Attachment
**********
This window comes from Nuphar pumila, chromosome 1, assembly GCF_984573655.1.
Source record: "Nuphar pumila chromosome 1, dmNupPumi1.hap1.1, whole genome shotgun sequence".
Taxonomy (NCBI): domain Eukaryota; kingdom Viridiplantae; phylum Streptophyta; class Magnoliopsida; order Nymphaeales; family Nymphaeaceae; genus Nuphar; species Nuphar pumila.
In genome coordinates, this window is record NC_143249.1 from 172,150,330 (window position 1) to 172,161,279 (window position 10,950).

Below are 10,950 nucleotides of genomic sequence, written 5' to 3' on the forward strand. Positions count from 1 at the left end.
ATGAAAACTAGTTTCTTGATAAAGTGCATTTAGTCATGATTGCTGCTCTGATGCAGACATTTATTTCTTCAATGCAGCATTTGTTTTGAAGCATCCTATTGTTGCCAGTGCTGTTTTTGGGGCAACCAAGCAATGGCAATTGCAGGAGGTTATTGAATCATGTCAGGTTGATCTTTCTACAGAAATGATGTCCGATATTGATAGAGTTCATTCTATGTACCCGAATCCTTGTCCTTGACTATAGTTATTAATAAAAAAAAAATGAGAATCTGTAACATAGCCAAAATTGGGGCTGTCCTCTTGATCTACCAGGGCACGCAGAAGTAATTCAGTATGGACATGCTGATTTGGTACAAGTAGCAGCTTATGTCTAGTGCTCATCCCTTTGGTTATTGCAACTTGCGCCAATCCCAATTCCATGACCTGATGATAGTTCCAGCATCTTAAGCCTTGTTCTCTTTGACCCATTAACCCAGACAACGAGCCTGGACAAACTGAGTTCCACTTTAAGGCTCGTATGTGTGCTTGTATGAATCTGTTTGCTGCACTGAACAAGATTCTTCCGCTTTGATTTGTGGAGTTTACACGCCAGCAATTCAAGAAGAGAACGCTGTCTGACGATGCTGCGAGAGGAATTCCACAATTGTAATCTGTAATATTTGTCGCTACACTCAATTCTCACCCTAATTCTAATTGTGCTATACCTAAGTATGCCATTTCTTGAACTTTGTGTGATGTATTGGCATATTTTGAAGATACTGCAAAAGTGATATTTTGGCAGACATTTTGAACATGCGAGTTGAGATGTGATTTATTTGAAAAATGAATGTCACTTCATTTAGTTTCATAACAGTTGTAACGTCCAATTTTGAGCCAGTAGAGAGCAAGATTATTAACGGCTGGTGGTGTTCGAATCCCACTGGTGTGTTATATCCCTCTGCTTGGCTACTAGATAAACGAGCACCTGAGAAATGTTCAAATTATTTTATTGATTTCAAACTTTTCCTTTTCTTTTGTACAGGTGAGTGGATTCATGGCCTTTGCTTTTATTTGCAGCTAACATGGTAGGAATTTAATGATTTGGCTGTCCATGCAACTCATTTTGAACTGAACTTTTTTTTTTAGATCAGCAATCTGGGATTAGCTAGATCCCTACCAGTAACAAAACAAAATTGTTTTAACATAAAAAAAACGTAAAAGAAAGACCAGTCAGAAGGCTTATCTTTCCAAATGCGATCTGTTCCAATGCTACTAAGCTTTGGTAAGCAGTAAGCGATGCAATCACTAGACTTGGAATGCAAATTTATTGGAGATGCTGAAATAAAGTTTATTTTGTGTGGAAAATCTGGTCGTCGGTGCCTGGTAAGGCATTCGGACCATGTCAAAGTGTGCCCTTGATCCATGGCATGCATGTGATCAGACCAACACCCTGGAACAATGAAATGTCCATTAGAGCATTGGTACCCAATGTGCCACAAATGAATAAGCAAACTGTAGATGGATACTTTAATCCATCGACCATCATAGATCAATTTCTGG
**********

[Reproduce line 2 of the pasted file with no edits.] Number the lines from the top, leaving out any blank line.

Source record: "Nuphar pumila chromosome 1, dmNupPumi1.hap1.1, whole genome shotgun sequence".